In September 1922, a young man called Joseph E. Sault launched a new weekly newspaper from his home in Welwyn Garden City. He called it The Pilot and it cost a penny. “Like Welwyn Garden City,” he wrote, “The Pilot is Bright, Breezy and Bracing.” Joseph E. Sault believed that a local newspaper should contain more than local news. In the pages of The Pilot were to be found poems long and short, written by the editor himself. In answer to complaints about the drabness of Fleetville, St. Albans, he wrote this poetic reproof:
Fleetville, Fleetville, try your skill.
Decorate your window sill.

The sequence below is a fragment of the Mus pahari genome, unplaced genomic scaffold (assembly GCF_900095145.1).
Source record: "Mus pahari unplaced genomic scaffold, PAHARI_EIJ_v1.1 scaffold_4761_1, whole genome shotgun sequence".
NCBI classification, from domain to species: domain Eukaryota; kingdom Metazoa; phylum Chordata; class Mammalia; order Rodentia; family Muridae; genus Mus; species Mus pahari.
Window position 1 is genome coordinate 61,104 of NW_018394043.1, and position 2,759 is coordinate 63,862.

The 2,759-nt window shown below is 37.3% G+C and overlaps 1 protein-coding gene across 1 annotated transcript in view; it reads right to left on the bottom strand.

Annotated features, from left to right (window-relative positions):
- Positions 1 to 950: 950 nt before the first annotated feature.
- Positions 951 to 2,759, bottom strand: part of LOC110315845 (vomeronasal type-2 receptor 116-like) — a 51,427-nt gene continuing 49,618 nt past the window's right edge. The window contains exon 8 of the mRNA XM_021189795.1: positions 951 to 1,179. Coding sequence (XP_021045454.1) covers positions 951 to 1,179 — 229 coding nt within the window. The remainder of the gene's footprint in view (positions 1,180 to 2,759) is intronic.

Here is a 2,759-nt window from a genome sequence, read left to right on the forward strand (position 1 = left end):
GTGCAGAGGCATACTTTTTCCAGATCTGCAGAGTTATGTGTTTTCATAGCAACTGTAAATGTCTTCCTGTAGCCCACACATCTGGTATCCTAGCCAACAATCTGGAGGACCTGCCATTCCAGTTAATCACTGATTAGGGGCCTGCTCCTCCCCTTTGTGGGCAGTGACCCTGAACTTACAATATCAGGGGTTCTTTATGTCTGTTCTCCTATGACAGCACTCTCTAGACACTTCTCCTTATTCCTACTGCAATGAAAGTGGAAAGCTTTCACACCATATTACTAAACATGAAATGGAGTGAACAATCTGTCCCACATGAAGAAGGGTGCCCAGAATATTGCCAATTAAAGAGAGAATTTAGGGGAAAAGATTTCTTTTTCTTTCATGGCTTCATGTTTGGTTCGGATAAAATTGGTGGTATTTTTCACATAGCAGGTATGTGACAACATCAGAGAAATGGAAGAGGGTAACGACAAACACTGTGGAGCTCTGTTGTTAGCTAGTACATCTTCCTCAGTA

Make the people wonder why
They ever could have passed you by.
In 1923 he reported on the Dagmar and Alexandra Schools Prize giving. (At that time the schools had been sold to Mr. and Mrs. Prentice by J. R. Sheehan Dare) The introduction to his report read
Children, children, dark and fair,
Bonnie children everywhere,
Dancing, prancing, playing pranks
Eating cakes (and giving thanks).
Big boys, small boys, pretty girls,
Ravishing frocks and golden curls,
Fathers, mothers full of joy,
First, a girl and then a boy
They send to ‘prentice at these schools
Run along the Prentice rules.
In 1925 The Pilot was swallowed up by the Herts Gazette and soon Joseph E. Sault’s zeal and his verses were forgotten.